The 2013 budget proposed by Pierce County Executive Pat McCarthy, now facing council discussion, calls for a collection of cuts that total about $1.6 million next year from its $275 million General Fund. Those cuts are largely seen as rounding errors when compared to Tacoma’s $63 million in reductions from its $396 million biennial General Fund of its $2.77 billion in spending across all accounts. “Things are tight, but they are manageably tight,” said Councilmember Dick Muri, who is the chair of the council’s Audit Committee. “Everyone is going to have to take a little bit of a hit. It doesn’t even compare to Tacoma.” McCarthy’s total 2013 budget plan, $884 million over all county accounts, is $44 million more than the 2012 budget. But those dollars are largely dedicated funds such as roads and construction projects. The General Fund portion keeps the county’s current spending on public safety, which represents almost 80 percent of the General Fund with spending at the Sheriff’s Department, Correctional Operations, judicial services, emergency management and county attorneys. But nearly 20 percent of that Sheriff’s Department spending is covered through grants and inter-agency contracts, not from the general fund itself.
“Given the slow pace of the economic recovery, we expect that revenues will continue to be limited in 2013,” McCarthy wrote in her budget summary. “That means our General Fund must continue to live within its means just like the families and businesses we serve.” Some 33 full-time equivalent positions are set to be cut around the workforce that draws salaries from the General Fund. About half of those are expected to come from unfilled vacancies or retirements. Negotiations are underway with the county’s 23 labor units regarding salaries and benefits that may further change that number. While there may be layoffs, the county operates largely at the departmental level, she said. Each department is allocated a budget and tasked with making the numbers work, so staff reductions could be avoided by finding savings in other areas of the department’s spending. Since 2008, the county government has cut 14 percent of its workforce and approximately $90 million in total spending per year. Cumulatively speaking, the latest round of cuts will mean a total reduction of some 514 positions since 2008. But about half of those were caused with the shift in Regional Support Services that are now handled by the state.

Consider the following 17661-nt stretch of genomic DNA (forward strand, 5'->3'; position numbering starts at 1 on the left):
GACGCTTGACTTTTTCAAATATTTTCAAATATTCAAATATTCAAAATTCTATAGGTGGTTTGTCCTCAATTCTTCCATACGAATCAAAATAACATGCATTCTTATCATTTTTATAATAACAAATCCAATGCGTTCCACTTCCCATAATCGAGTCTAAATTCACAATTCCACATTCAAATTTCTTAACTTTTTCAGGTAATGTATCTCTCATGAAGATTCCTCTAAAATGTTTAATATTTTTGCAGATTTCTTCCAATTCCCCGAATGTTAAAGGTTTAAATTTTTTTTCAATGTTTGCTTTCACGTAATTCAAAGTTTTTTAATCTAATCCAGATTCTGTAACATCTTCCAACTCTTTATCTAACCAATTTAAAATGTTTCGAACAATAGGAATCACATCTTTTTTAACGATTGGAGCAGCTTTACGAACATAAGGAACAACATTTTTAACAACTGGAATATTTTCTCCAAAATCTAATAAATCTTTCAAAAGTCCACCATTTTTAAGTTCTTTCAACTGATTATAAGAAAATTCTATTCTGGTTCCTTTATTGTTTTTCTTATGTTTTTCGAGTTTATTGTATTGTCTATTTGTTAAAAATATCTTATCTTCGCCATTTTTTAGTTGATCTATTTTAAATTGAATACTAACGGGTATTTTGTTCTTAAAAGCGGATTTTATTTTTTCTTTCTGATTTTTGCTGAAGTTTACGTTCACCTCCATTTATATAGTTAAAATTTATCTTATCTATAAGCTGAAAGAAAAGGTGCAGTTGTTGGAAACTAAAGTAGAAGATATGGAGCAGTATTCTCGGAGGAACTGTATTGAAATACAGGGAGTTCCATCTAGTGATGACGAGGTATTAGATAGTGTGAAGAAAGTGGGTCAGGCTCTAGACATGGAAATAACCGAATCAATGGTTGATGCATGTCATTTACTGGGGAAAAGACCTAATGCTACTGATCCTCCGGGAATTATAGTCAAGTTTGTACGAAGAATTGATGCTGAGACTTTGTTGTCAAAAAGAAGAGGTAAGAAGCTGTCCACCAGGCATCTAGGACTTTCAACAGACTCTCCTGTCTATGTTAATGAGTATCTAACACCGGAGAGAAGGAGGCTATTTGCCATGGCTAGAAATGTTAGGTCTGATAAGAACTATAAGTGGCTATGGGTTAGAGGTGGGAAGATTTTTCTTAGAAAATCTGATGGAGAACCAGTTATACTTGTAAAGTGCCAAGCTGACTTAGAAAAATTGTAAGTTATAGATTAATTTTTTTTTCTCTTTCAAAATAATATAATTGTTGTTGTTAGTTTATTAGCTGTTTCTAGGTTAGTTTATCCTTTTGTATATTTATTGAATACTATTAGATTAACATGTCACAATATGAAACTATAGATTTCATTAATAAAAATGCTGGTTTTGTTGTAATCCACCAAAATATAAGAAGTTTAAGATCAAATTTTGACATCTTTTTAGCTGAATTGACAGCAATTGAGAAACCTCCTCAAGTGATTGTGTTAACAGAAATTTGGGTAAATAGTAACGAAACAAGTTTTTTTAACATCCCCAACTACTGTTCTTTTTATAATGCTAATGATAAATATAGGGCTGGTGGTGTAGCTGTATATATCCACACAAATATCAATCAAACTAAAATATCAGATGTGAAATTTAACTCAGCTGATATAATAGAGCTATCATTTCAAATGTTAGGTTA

“We are not relying on grants or bailouts or wishes for better times. This is a stable and sustainable budget,” McCarthy said. “It relies on realistic revenue assumptions, builds on our goal of enhancing customer service, and continues investments in key areas that help our economy and communities grow and prosper.” Planning and Land Services Department, for example, has seen a 10 percent increase in permits issued despite a 25 percent decrease in walk-ins to the Development Center and losing more than half its staff in the past three years. The department has shrunk from 187 positions to 87 currently. The workforce gap has been filled with a rise of permits being filed online instead of in person. “We took the car apart; we took the department apart to see how it worked and then we reconstituted it and made it better,” McCarthy said. “Is it perfect? No, just we are certainly on the right track.” Final approval of a 2013 budget is expected to face a vote on either Nov. 6 or Nov. 13.